One of the first striking features of the Anzac area at Gallipoli is just how little there is of it. From the beach, where the first landings were made, to the heights of Chunuk Bair, which was only reached and briefly held for a few hours, it is less than 2 kilometres. The compact nature of the battlefield belies it complex geography however. Within a few tens of metres of the sea, the land breaks up into tangled slopes and gullies, slowing rising to the north east up to a series of ridges. After just a few weeks, stalemate had been reached, with the Anzacs clinging to a number of outposts on the cliffs, and the Turkish unable, despite flinging thousands of troops against the invaders, to dislodge them. In the summer, the area is almost always busy, with an increasing number of Turkish visitors. To the north of the area, bordering on Suvla, the routes taken by the August assaults are less frequented, but are also harder to access.
Touring this battlefield divides into two sections, a lower beach tour, and an upper heights tour.
The lower road, almost always approached from Gabe Tepe to the south, runs along the sea shore, reaching Hell’s Spit, Ari Burnu and North Beach. Continuing north takes the visitor to Embarkation Pier and number 2 Outpost, but unless you are travelling on to Suvla Bay you will need to turn round and retrace your route to reach the road to the uppper area. From the Anzac memorial area at North Beach there are astonishing views up to the Sphinx and Walker’s Ridge.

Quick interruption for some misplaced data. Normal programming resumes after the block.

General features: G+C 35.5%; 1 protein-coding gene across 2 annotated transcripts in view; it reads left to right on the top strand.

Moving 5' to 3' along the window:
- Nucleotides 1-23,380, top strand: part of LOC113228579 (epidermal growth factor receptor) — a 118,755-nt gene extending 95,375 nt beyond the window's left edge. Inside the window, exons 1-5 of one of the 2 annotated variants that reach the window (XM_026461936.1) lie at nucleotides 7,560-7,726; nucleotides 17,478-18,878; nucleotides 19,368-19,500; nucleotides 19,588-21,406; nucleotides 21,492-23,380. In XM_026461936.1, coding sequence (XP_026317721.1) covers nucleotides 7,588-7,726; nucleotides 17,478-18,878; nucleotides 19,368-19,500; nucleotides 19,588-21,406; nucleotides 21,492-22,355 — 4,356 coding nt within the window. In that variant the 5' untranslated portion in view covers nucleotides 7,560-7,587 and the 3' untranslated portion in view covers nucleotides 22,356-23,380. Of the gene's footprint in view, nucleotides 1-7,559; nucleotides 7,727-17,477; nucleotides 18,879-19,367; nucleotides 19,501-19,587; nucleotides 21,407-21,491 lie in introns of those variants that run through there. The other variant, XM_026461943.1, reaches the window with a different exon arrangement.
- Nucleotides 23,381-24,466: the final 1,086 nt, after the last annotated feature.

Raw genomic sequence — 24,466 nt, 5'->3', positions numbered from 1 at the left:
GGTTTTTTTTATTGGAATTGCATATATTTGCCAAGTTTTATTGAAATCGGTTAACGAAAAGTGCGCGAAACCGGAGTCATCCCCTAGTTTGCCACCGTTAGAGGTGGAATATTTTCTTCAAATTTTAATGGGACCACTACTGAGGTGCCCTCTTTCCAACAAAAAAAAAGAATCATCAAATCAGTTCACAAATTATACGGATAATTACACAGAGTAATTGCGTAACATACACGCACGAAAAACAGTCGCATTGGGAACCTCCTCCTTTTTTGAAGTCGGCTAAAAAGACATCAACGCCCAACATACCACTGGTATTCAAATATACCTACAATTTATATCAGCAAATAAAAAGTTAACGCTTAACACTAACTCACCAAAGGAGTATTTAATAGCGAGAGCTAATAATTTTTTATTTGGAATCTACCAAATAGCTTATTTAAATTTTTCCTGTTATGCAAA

The upper road passes Lone Pine, Johnston’s Jolly, the cliff top posts and after the Turkish 75th Division memorial and the Nek, reaches Chunuk Bair. The hill is dominated by the huge statue of Mustapha Kemal, and there are spectacular views down to the sea and and northward to Suvla Bay.
There are various walking options, and these are detailed on the location pages. A few worthy of note are the walk up from the sea via Artillery Road, taking in Shell Green, to Lone Pine, and the descent from Johnston’s Jolly via 4th Battalion Parade Ground cemetery and into Shrapnel Valley.
There are no permanent visitors centres or facilities on the routes, but at Chunuk Bair there are usually booths selling ice cream and drinks. There are also temporary shops in the high season at the 75th Division memorial.
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